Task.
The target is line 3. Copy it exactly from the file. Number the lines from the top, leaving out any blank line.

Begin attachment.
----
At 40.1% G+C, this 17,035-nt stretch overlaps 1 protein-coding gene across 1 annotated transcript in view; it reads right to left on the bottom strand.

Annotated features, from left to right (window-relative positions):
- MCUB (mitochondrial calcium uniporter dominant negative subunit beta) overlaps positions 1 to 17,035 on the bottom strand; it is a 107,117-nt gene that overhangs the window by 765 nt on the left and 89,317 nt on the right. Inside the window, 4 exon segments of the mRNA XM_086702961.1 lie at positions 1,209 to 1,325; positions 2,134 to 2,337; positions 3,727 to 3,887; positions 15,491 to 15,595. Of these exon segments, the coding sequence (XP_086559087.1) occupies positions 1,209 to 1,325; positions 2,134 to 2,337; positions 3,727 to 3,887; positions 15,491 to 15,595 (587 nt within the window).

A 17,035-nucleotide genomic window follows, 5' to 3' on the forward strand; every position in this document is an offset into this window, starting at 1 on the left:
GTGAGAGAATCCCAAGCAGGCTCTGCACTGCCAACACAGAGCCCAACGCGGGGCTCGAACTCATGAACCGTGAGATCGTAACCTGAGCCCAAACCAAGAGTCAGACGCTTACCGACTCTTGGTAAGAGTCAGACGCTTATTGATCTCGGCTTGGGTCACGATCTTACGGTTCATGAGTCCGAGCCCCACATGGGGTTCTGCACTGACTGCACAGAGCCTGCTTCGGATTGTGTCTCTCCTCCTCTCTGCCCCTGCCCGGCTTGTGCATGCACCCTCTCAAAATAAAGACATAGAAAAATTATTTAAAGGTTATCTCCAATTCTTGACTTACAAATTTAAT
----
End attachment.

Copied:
- MCUB (mitochondrial calcium uniporter dominant negative subunit beta) overlaps positions 1 to 17,035 on the bottom strand; it is a 107,117-nt gene that overhangs the window by 765 nt on the left and 89,317 nt on the right. Inside the window, 4 exon segments of the mRNA XM_086702961.1 lie at positions 1,209 to 1,325; positions 2,134 to 2,337; positions 3,727 to 3,887; positions 15,491 to 15,595. Of these exon segments, the coding sequence (XP_086559087.1) occupies positions 1,209 to 1,325; positions 2,134 to 2,337; positions 3,727 to 3,887; positions 15,491 to 15,595 (587 nt within the window).